But, of course, for it to be good, you have to be right. Still, no harm (generally), so no foul if you’re wrong.

Still tangential to the question, since you shouldn’t be voting to close such questions.

There is just barely room for both an answer and a close vote

The case is, “This question is borderline, and I think it’s over the line, but I’m not sure if the community agrees with me, and I have what I consider to be the best answer possible under the circumstances.”

This can justify both a close vote and an answer, maybe. It’s usually a mess when it happens, but I have done so a few times and I have seen others with considerable experience and whom I respect here do so sometimes, and it can rarely be the right answer.

Consider: sometimes, the best way to handle a question that could, arguably, be closed, is to answer it and demonstrate the problems with the formulation of the question. Usually such questions are problematic because they turn out to be far broader than the querent thinks they are. Sometimes the best answer is to point that out, and close the question for narrowing. Other times, the best approach is to answer the question and address the unexpected broadness. An answer affords more space to do it, and ultimately, because the user was unaware of the hidden breadth or depth of their query, there is an opportunity there to “answer” their query with the real information they need to know.

Any time that is the case, closure is a consideration. Sometimes I have decided quite unambiguously that a question should not be closed, but other times it’s been less clear. There are times where my answer itself demonstrated why a question should be closed—because I’d write a huge answer discussing various directions and facets of the question and still not coming to a singular answer, as a “see, this is the best the question can be answered, and it’s still not really answered.”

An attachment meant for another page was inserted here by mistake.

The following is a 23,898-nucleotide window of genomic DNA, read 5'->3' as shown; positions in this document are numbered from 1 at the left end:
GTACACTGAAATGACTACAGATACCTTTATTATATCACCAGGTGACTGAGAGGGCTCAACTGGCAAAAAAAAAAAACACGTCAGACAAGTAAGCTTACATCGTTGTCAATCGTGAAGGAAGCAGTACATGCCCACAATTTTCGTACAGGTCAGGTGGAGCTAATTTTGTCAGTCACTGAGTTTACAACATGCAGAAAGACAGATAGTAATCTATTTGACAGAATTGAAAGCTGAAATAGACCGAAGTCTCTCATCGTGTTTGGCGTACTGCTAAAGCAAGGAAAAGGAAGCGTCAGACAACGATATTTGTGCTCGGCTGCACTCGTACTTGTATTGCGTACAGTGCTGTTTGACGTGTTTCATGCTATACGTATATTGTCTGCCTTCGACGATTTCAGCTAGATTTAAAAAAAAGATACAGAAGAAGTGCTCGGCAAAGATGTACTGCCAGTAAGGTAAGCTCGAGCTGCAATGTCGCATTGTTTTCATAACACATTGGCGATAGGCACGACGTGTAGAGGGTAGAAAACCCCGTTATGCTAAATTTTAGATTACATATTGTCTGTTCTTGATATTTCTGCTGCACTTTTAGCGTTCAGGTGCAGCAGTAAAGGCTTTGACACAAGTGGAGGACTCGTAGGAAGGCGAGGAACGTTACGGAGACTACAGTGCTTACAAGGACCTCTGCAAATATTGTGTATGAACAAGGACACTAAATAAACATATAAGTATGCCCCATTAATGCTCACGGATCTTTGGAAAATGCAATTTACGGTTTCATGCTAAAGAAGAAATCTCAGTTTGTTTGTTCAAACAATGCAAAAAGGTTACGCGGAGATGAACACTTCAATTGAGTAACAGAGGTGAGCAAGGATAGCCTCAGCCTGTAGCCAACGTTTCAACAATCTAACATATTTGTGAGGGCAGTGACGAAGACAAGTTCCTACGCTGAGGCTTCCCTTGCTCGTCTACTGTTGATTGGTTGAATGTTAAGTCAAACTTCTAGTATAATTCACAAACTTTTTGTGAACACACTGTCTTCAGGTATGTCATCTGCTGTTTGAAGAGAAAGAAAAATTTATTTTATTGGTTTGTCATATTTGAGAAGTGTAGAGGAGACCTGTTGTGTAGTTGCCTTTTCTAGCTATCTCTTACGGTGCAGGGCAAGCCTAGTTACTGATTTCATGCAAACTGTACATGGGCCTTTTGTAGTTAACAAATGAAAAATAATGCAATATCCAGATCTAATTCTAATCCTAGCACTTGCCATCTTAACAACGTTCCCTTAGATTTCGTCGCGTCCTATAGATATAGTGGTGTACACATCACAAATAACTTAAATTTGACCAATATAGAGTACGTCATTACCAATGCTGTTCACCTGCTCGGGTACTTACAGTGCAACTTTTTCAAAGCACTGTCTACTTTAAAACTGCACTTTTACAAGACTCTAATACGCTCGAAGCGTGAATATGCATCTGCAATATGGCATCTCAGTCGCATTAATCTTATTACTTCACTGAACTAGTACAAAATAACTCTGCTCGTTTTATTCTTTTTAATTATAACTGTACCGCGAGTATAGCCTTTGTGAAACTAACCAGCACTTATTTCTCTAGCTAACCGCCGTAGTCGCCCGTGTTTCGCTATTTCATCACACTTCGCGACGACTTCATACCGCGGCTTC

The other concern is Fastest Gun in the West, which shouldn’t be a concern but is. If you think a question should be closed, but it’s borderline and you’re not sure it will be, I think it’s reasonable to also answer it, saying “I don’t really think this question works, but if the community wants it like this, this is my answer.” Not ideal, but then, neither is the Fastest Gun in the West effect itself—it’s just something we have to deal with. Sometimes—rarely—answering and voting to close can be how we deal with it.

  • 1
    \$\begingroup\$ I slightly changed the text of the question, explaining that I do not always prepare and answer after my VtC. I do not if you feel to change some bits of your answer. \$\endgroup\$
    – Eddymage
    Commented Oct 19, 2022 at 11:34

If you think the current question cannot be answered or should not be answered, then the correct thing is to close vote until the question is edited such that it could be answered.

If, however, the question can and should be answered then closure is unwarranted.

Closure and answering are mutually exclusive - a question cannot both be closable and deserve an answer. The goals are exactly opposed. Of course, different people might take different stances but the same user should not go for both actions.